Environment, India, Stories, World

Living Planet Report 2020: Humans are overusing Earth’s biocapacity by at least 56%


The World Wildlife Fund (WWF) recently released the ‘Living Planet Report 2020’. The report paints a grim picture of the loss of biodiversity across the world. It reports an average 68% fall in the monitored vertebrate species populations between 1970 and 2016. The report states that humans are overusing Earth’s biocapacity by at least 56%.

World Wildlife Fund (WWF)’s flagship biennial publication, ‘Living Planet Report’, brings together different research work to provide a comprehensive understanding of the Earth’s health. The latest report for 2020 was released recently. It clearly states how humans’ unsustainable activities are stressing the Earth’s natural systems which essentially support life on the planet. 

The Industrial revolution in a way resulted in the modern environmental problems that humans are currently faced with. Human activities have resulted in degradation and damage of forests, wetlands, grasslands, and other key ecosystems, which in turn jeopardize human wellbeing. The Living Planet Index (LPI), provided by the Zoological Society of London (ZSL), is an indicator of the biological diversity. It is calculated on the basis of the trends in population of vertebrate species including mammals, birds, fish, reptiles, and amphibians around the world, considering 1970 to be the base year. 

Global vertebrae population down by 2/3rd & freshwater species population down by 84%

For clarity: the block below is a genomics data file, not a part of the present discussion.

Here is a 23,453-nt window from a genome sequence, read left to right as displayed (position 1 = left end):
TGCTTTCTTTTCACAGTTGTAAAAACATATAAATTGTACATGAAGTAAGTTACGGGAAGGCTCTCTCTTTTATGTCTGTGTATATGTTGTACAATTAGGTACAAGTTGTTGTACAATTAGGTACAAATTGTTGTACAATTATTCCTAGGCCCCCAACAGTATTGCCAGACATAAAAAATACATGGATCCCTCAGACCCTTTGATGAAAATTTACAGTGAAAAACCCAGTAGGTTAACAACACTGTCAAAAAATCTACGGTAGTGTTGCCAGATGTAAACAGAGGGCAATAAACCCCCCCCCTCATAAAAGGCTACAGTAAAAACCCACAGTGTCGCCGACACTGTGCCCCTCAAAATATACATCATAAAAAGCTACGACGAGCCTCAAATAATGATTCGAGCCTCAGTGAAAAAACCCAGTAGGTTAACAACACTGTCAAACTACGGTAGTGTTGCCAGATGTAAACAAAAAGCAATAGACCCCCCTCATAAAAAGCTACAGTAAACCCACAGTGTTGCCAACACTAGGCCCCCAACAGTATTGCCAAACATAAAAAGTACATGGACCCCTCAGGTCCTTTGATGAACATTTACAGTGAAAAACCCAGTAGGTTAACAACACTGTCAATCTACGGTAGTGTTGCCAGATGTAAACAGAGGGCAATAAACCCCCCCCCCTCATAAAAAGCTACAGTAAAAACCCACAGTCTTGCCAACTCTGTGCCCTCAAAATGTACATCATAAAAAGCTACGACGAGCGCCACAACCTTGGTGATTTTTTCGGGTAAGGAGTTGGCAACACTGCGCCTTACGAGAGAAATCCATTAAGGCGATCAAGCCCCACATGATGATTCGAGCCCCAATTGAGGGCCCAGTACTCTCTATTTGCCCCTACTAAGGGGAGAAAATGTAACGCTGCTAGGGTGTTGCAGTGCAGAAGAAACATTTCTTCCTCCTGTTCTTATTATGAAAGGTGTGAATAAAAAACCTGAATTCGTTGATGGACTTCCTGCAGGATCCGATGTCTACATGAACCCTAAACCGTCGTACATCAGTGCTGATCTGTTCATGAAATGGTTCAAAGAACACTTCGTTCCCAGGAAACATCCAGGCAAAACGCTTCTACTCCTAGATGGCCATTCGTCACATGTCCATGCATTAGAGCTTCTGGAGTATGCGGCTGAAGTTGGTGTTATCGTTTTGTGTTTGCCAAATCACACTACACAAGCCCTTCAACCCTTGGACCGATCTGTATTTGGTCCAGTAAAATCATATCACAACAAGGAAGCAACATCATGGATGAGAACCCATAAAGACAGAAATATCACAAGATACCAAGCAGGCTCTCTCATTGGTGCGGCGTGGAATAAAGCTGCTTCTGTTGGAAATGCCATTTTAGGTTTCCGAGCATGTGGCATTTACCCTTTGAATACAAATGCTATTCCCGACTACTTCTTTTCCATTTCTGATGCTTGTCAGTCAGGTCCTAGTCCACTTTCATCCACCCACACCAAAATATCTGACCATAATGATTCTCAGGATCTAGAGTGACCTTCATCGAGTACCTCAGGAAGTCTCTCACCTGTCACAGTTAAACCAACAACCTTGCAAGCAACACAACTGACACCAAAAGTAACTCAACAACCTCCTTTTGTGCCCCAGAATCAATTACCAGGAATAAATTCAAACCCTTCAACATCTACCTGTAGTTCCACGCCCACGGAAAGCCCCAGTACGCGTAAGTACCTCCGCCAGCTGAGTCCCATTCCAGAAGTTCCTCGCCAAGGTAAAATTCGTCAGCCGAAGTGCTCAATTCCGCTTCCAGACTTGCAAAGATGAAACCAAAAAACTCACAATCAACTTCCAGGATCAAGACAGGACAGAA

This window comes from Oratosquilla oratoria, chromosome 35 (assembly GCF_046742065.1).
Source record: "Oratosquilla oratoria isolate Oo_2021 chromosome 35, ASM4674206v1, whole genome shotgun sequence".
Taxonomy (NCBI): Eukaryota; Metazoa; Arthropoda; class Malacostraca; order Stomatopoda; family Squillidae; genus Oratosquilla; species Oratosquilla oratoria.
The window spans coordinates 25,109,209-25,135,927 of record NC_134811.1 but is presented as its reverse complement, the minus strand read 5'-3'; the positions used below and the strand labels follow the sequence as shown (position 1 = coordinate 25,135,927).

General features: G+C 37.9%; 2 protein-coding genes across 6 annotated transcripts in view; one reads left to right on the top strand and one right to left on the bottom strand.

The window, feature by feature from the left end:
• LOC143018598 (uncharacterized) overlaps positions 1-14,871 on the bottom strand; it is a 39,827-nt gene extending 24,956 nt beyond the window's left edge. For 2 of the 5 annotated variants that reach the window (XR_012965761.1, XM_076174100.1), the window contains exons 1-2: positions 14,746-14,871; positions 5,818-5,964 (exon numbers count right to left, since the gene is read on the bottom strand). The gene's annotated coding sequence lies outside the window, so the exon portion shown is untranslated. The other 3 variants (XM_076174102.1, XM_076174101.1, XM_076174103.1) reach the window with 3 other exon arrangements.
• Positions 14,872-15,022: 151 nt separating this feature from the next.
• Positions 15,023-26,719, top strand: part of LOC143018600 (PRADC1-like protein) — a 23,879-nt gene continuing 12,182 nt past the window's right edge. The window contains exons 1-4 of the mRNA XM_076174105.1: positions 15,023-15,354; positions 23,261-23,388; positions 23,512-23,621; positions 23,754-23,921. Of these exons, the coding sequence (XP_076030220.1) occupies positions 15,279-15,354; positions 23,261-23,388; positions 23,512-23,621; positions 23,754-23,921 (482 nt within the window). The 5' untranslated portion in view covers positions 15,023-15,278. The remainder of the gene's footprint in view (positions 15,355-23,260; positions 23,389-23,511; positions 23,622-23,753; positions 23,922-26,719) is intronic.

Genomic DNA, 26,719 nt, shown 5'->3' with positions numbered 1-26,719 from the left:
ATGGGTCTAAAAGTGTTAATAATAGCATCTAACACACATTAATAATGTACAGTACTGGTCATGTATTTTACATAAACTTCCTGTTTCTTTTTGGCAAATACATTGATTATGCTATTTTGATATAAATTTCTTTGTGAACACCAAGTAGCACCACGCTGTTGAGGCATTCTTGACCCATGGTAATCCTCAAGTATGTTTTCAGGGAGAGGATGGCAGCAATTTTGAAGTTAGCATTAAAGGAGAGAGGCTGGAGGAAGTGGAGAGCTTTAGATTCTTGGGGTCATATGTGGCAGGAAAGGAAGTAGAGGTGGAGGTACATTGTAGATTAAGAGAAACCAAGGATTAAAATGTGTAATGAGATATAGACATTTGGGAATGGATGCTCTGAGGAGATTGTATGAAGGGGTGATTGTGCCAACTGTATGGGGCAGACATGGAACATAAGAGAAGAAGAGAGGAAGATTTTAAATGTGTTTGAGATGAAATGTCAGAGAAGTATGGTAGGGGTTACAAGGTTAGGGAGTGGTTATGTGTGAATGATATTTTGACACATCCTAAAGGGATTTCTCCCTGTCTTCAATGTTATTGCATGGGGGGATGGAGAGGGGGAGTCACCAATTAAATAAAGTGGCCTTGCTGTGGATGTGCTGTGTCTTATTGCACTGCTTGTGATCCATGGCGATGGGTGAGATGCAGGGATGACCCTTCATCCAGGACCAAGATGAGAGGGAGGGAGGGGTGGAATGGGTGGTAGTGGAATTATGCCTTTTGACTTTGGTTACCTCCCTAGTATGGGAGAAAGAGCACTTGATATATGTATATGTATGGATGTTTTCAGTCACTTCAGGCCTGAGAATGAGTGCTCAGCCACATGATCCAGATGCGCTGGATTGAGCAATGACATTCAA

As per the 2020 report, data from 20,811 populations of 4,392 species, shows an average 68% decline in monitored populations between 1970 and 2016. That is, the global vertebrate species population witnessed almost a 2/3rd decline in 46 years. 

The index calculated for 3,741 populations of freshwater species revealed an average decline by 84%, equivalent to 4% per year since 1970. This was in the case of freshwater animal species including mammals, birds, amphibians, reptiles, and fishes. Most of the decline in this case was evident in freshwater reptiles, fishes, and amphibians, mainly in Latin America and Caribbean regions. 

Furthermore, it was also observed that megafauna, or species with a larger body size, were more vulnerable to anthropogenic threat as they require a larger habitat, have lower adaptability, and have only fewer offspring. For instance, in the case of freshwater systems, hippos, river dolphins, otters, and hippos are some of the megafauna species. Human activities such as dam construction obstruct their migratory routes to feeding and breeding grounds. 

Status of Flora has been studied in the report for the first time

For the first time, the Living Planet Report also investigates the status of plants, which provide fundamental support for life on earth. The number of terrestrial plants that have been documented to be extinct is double the number of extinct mammals, birds, and amphibians combined. In a sample of thousands of plant species, 22% of the plant species, majority in the tropics, were threatened with extinction. Documenting the extinction of plants is a difficult task, unlike in the case of animals. Similar assessment, to ascertain the risk of extinction of trees are also being carried out. 

Insect and butterfly populations are significantly affected